Dan Siegel, an attachment researcher and founder of the field of study called interpersonal neurobiology talks about the 4 S’s of secure attachment. The first is that these children feel SEEN - they feel like the adults in their lives “get them”. These children also feel SAFE the adults in their lives avoid frightening them unnecessarily and they have what they need. The children are SOOTHED when they are hurting, physically or emotionally and finally they feel SECURE - they are able to internalize a stable sense of self that is a reflection of the relationships in their life. Before you use this information as another source of guilt it is important to note that no one is attuned to their child 24/7. In fact, according to attachment researcher Edward Tronick, even the best parents are only attuned to their children about 30 percent of the time. The key for secure attachment is when parents are able to "repair the ruptures" that occur between them and their kids.
On the other hand when care is not always provided: either it is inconsistent or absent altogether. Children can develop insecure attachment.
If care was totally absent - we can develop this way of “I’ve got this, I don’t need anyone”. This is called an avoidant attachment style. The basics were given but the emotional life of the child was rarely seen.
If care was intermittently given - sometimes it was OK and other times, not so much - kids can develop an anxious attachment style. This is one where we don’t always trust or feel safe that the adults in our lives will be there for us. In this situation the feeling of care might also accompany the feeling of fear or anxiety.
Our attachment styles are shaped in and through our entire lives. They are in a sense predictive. If we have had access to certain kinds of care they can shape the trajectory of our sense of safety in the world. That said, they are not fixed, we can learn to be more safe in the world and in a way change our attachment profile.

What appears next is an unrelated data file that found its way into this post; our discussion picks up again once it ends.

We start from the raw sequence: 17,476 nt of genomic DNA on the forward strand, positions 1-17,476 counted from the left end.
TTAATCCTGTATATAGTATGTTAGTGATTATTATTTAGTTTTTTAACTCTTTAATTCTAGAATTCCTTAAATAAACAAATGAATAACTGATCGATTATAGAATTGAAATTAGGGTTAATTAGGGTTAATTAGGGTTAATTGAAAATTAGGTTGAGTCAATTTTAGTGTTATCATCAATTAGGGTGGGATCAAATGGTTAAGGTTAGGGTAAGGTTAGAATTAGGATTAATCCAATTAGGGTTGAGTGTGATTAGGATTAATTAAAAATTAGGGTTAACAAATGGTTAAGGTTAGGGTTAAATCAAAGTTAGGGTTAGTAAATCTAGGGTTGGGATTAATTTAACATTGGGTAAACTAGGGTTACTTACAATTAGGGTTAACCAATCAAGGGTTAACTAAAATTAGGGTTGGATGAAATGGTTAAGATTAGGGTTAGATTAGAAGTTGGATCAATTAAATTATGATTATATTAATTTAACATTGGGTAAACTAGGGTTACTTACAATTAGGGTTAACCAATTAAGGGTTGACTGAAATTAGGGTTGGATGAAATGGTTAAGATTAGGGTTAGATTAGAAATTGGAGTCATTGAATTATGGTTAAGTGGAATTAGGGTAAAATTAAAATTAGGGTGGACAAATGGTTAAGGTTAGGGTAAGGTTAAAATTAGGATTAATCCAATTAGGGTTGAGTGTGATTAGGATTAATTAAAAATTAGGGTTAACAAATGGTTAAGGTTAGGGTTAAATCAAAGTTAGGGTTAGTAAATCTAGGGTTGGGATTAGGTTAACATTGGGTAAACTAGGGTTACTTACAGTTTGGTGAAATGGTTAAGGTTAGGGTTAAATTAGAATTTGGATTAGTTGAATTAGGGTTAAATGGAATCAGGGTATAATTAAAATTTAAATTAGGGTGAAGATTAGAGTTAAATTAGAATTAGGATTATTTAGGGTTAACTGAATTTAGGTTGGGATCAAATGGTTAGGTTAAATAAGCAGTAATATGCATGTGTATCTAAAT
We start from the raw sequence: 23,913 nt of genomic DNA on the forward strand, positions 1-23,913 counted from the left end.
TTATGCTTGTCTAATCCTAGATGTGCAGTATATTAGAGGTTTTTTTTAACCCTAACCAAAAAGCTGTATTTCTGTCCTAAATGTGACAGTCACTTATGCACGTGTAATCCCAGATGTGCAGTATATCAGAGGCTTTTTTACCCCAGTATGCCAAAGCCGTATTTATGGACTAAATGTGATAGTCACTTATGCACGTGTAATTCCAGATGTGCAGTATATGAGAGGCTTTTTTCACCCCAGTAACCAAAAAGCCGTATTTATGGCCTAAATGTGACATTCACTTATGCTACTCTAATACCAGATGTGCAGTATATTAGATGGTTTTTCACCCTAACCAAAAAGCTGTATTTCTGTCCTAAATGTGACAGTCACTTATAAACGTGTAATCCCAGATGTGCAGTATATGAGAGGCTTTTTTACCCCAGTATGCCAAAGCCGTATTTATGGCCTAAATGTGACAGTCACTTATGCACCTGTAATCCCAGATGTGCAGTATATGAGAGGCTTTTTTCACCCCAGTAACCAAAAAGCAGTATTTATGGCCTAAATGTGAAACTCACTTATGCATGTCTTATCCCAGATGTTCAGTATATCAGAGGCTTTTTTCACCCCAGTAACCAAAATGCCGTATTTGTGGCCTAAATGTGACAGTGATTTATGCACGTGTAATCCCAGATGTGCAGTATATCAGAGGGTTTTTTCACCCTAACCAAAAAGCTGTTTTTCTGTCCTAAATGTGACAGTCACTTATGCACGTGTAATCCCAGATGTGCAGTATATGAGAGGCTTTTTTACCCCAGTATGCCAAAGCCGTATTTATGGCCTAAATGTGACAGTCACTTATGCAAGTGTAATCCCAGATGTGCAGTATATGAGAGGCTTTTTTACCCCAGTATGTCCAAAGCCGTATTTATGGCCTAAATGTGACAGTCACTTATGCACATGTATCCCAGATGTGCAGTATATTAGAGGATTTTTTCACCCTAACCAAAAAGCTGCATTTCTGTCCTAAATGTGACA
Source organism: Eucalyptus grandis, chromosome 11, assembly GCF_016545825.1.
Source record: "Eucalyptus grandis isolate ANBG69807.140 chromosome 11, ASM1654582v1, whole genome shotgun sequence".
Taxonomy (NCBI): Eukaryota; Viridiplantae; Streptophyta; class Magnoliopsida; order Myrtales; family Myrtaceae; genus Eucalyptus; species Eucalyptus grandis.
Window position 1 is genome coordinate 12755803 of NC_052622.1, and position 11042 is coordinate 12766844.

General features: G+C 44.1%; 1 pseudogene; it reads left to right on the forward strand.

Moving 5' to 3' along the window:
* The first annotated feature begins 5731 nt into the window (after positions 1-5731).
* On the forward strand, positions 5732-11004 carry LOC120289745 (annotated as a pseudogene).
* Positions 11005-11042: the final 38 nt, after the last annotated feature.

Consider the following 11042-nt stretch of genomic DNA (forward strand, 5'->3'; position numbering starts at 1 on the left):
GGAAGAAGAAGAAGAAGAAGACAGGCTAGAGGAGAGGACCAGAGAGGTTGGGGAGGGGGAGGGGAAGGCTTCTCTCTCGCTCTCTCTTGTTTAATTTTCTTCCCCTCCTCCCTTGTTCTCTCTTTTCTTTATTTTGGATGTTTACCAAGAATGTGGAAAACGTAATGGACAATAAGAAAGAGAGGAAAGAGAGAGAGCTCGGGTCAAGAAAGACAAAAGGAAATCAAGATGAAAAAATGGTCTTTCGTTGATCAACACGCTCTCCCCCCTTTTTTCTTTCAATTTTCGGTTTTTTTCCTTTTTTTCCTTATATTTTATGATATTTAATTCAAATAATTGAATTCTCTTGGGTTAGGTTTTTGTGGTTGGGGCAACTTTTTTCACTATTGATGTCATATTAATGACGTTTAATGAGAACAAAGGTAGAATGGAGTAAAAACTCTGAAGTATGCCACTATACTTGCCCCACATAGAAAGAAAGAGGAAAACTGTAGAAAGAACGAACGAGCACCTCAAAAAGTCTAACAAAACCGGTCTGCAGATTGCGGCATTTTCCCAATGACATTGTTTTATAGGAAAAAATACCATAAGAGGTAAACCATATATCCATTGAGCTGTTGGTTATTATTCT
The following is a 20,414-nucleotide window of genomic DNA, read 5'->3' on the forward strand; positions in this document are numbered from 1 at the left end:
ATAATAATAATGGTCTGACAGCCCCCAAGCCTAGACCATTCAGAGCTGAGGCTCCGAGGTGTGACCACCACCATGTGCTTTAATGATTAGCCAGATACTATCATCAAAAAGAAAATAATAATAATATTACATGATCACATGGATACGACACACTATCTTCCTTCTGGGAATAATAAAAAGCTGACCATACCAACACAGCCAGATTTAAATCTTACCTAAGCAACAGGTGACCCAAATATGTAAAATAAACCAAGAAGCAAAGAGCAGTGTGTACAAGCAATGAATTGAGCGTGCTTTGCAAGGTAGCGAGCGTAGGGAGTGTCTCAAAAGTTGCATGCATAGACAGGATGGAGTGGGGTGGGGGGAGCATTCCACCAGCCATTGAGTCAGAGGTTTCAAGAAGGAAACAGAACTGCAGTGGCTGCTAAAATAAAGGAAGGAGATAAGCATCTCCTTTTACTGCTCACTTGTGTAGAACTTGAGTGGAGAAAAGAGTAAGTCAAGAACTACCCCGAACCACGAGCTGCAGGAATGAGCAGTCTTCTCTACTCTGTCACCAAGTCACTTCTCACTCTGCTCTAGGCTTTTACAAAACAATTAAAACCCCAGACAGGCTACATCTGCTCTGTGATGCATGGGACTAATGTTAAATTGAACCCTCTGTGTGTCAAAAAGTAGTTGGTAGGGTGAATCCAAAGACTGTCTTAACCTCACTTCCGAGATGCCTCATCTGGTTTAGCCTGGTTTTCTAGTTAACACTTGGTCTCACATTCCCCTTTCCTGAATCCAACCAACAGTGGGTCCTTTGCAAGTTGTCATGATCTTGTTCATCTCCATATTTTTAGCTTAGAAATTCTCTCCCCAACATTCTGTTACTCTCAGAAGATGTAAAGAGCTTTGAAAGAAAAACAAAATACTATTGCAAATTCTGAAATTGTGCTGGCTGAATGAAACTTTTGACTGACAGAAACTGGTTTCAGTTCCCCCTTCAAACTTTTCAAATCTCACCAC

A note to parents on this topic. Over the years I have taught many parents about attachment styles and this topic can trigger all sorts of feelings and doubts about themselves and their ability to parent given their own personal history of care in their lives. Dan Siegel often says it is not necessarily the attachment style we have that determines the quality of our own parenting but rather, making sense of that attachment style. Understanding the pitfalls of how we were raised and of course, the strengths as well. It does highlight for us, however, the power of this work - of the ability for us to rewire in a sense our basic safety and security in the world. Because even those of us who had the most secure attachment (and by some estimates, that is only about 66% of us), we still are deeply socialized by our individualistic world and to sort of celebrate our independence rather than acknowledge our deep interdependence with one another.
This raises another obstacle we can run into which is the narrative of superhero many teachers and parents are trapped in. The truth is we are not alone. There are many people who have come before us and shown us how to love. There have been many who have been tutoring us in ways of being more caring, kind and loving. There have been teachers, aunties, uncles, neighbors, parents, grandparents, store keepers, coaches, babysitters, friends, co-workers - many people who have cared for us, letting us know we belong, we are welcomed. In this way, we are part of a lineage of care and connection, we simply need to notice it. So being able to connect with a moment of care - even if the person is not perfect - can connect us to a field of safety and belonging that we can draw upon so we don’t feel alone in our parenting and teaching. It is a beautiful aspect of this work.
As part of this lesson, we introduce you to a teacher in Japan who embodies this type of care and love in a film called “Children Full of Life”. Please take a moment to watch the clip and allow the care this teacher provides for his students to wash over you and in that way be a source of care and inspiration for your work and life.
I also want to invite you this week to practice with the deep receiving care meditation. In this meditation allow yourself to soak in the care. If and when resistances come up - allow them also into the field of care. When we deeply love and accept the places in us that don’t feel worthy of love and care, we start to crack open our own daphne flea shell. Once we can “be with” and connect with these difficulties we also open the door of empathy for others - particularly our students and children - who also struggle with receiving care.